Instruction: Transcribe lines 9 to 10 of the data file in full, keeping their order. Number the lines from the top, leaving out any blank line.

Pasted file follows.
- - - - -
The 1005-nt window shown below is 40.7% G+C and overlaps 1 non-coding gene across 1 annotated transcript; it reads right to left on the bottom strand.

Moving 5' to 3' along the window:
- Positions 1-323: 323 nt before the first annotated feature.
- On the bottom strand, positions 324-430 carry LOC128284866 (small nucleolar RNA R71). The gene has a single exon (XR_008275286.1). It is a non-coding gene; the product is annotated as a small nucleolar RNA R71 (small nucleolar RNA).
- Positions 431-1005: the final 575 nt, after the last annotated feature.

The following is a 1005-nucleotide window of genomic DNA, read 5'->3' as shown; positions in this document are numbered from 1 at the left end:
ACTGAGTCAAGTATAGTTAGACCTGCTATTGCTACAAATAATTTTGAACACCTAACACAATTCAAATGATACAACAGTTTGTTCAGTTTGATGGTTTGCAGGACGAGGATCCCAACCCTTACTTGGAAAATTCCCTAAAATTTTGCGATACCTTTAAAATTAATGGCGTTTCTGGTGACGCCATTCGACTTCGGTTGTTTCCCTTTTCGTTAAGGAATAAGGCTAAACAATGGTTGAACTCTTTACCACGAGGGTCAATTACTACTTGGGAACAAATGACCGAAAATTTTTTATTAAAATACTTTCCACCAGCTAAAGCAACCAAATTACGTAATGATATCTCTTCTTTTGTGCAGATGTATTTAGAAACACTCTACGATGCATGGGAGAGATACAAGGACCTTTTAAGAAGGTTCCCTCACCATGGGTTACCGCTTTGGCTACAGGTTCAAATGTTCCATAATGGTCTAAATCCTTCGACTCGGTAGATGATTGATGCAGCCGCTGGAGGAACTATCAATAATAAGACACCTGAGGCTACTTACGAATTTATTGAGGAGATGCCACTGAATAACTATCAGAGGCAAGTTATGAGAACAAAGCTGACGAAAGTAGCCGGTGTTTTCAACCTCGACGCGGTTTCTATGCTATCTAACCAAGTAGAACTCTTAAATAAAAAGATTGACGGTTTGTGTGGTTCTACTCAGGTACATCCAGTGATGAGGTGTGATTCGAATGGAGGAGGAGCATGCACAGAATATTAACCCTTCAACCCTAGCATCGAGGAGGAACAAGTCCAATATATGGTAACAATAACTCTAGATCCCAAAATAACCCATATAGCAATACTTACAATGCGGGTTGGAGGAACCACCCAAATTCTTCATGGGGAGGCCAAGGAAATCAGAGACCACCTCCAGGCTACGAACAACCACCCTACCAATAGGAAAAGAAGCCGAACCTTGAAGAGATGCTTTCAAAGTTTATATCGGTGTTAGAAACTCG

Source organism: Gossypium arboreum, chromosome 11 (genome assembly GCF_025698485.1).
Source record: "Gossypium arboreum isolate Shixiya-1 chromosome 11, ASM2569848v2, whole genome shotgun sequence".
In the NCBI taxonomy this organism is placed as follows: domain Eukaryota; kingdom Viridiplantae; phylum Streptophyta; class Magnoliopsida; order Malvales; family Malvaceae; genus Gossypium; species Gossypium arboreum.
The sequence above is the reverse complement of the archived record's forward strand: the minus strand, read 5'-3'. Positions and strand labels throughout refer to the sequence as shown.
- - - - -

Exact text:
Source record: "Gossypium arboreum isolate Shixiya-1 chromosome 11, ASM2569848v2, whole genome shotgun sequence".
In the NCBI taxonomy this organism is placed as follows: domain Eukaryota; kingdom Viridiplantae; phylum Streptophyta; class Magnoliopsida; order Malvales; family Malvaceae; genus Gossypium; species Gossypium arboreum.